Second-hand smoke affects bladder function in children, study suggests

Second-hand smoke affects bladder function in children, study suggests

Authors: Science Daily

ScienceDaily (June 7, 2012) — According to the Environmental Protection Agency, parents are responsible for 90 percent of children's exposure to environmental (second-hand) tobacco smoke. Children with mothers who smoke are at even higher-risk for developing health disorders. In a presentation at the American Urological Association Annual Meeting, physicians at the University of Medicine and Dentistry of New Jersey-Robert Wood Johnson Medical School and Robert Wood Johnson University Hospital showed that second-hand cigarette smoke was associated with moderate to severe irritative bladder symptoms in children.

"Our research shows that exposure to second-hand cigarette smoke increases the risk of severe urinary disorders in children, that may otherwise be reduced or even prevented," said Joseph G. Barone, MD, an expert pediatric urologist, associate professor of surgery at UMDNJ-Robert Wood Johnson Medical School and surgeon-in-chief of Bristol-Myers Squibb Children's Hospital at Robert Wood Johnson University Hospital. "Our results emphasize the importance of smoking cessation for parents. Pediatricians and family physicians are urged to discuss with parents opportunities that are available to quit smoking."

The study included children aged 4 through 17 who sought care of a pediatric urologist for irritative bladder storage symptoms including urinary urgency, increased urinary frequency and incontinence. 28 percent of children in the study were exposed to environmental tobacco smoke. More than half of the children in the study had moderate to severe symptoms, 50 percent of which were exposed to cigarette smoke within a car and 23 percent of which had mothers who smoked. The presentation noted that symptom severity increased with greater exposure to second-hand smoke; in children aged 4 through 10, the increase in severe urinary symptoms was significant.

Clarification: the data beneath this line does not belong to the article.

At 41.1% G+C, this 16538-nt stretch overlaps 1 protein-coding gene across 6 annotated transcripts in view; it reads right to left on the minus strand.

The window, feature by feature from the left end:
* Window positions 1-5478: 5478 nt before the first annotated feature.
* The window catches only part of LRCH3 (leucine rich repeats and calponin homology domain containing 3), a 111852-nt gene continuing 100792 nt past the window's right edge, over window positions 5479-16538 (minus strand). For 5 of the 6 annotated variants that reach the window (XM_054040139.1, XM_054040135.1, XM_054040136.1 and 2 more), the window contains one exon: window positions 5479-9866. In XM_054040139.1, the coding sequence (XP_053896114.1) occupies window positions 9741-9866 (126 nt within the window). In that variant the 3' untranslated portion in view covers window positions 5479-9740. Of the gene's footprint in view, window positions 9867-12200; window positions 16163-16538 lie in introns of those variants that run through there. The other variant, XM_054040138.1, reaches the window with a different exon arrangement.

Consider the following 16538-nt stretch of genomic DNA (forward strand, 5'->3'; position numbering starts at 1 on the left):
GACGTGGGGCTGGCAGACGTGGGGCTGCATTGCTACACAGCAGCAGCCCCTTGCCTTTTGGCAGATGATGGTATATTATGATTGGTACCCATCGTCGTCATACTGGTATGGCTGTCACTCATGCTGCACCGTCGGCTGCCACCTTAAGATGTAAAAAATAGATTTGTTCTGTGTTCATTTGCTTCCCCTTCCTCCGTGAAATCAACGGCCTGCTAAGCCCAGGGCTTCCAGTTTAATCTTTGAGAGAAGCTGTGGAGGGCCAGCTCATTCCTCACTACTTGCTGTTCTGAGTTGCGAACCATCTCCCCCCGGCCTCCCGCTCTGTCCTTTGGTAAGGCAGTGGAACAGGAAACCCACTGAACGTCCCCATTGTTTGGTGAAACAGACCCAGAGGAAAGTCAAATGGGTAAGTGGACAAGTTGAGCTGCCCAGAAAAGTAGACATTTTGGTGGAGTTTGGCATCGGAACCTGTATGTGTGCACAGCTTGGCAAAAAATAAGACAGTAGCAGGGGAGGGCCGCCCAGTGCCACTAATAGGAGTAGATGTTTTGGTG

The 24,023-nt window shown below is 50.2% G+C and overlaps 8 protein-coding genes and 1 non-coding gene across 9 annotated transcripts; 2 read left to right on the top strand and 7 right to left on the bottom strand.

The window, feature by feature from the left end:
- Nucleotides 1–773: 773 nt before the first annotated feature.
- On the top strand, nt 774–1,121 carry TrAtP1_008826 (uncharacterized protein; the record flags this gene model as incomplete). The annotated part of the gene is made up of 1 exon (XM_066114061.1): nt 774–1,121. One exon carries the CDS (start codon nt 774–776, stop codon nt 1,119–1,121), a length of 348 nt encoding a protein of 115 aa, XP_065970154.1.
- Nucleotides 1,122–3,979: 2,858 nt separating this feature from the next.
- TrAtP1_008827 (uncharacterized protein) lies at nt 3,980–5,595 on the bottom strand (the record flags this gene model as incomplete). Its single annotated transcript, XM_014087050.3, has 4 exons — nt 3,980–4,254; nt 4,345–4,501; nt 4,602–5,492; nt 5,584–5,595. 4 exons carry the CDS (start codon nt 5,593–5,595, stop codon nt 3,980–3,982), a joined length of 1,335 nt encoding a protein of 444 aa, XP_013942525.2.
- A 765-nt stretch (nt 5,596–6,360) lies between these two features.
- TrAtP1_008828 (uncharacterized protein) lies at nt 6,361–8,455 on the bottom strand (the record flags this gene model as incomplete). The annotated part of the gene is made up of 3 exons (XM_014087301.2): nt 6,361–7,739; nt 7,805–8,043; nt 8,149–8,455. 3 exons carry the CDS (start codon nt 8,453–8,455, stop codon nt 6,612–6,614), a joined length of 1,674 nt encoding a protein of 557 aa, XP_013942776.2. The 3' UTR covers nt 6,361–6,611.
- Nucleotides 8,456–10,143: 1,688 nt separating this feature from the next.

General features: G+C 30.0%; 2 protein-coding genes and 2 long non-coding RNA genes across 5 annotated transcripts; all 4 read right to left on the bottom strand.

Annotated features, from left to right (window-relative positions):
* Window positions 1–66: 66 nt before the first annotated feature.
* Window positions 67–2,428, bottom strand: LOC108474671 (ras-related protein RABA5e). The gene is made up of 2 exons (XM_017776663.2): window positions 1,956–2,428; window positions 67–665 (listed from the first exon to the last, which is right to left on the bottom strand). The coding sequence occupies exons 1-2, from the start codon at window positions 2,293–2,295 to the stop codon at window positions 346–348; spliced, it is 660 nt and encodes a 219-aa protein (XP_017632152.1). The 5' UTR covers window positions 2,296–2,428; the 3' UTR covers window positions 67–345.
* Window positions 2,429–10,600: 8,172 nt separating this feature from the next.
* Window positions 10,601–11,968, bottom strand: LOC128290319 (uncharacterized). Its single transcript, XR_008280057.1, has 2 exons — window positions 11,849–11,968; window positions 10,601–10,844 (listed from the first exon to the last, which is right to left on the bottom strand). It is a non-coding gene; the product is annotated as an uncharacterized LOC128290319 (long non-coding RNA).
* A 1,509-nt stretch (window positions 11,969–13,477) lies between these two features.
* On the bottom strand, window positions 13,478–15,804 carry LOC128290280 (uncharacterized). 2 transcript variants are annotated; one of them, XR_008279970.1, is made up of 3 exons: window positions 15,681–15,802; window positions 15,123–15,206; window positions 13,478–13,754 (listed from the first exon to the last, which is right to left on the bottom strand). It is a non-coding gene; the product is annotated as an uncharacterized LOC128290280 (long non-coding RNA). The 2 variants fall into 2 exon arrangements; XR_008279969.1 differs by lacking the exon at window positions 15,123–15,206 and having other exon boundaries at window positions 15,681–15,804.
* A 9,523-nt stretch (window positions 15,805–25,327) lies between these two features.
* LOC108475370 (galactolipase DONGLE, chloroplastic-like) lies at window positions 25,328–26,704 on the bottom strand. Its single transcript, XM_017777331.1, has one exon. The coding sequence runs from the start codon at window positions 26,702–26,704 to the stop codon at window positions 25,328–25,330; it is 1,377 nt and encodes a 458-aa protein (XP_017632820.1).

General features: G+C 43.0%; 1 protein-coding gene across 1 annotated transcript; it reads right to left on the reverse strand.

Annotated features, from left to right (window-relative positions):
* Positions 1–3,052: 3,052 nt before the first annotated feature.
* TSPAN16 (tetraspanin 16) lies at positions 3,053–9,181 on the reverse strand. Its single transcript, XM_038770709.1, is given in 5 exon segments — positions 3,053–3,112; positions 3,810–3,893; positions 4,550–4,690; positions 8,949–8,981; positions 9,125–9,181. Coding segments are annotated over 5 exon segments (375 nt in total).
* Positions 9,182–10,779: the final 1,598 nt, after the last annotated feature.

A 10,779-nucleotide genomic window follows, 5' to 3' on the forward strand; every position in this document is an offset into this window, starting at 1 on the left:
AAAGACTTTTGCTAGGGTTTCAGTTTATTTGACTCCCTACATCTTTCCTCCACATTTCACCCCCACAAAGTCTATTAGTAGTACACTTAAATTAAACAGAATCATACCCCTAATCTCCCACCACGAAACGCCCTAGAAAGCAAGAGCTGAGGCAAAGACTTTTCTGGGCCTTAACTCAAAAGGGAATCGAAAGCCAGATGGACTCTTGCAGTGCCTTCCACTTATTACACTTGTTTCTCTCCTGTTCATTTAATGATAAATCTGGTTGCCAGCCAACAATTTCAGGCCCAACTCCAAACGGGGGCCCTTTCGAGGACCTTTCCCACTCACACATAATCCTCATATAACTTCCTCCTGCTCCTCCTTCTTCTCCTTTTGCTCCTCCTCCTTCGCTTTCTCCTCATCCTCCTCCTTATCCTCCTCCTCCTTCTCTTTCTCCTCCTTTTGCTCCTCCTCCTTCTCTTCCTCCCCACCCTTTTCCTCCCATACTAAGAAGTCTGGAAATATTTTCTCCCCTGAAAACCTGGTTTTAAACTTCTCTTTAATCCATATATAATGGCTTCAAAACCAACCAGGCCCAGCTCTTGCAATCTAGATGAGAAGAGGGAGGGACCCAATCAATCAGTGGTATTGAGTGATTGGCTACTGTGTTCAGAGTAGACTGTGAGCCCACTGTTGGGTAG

"Cigarette smoke is an environmental toxin and dangerous to children's health -- particularly hazardous to very young and pre-pubescent children," said Dr. Barone. "Parents should make a concerted effort to reduce their child's exposure to smoke in confined places, especially in the home and in cars. Quitting smoking is the healthiest option for children."

The pediatric urology program, overseen by Dr. Barone, at the Bristol-Myers Squibb Children's Hospital at Robert Wood Johnson University Hospital was ranked 35th in the nation in the 2012-13 U.S. News & World Report ranking of America's Best Children's Hospitals released on June 5.

The research was presented by Kelly Johnson, MD, chief resident of urology at UMDNJ-Robert Wood Johnson Medical School. The data is considered preliminary and awaiting publication.

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The above story is reprinted from materials provided by Robert Wood Johnson Medical School, via Newswise.

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Disclaimer: This article is not intended to provide medical advice, diagnosis or treatment. Views expressed here do not necessarily reflect those of ScienceDaily or its staff.

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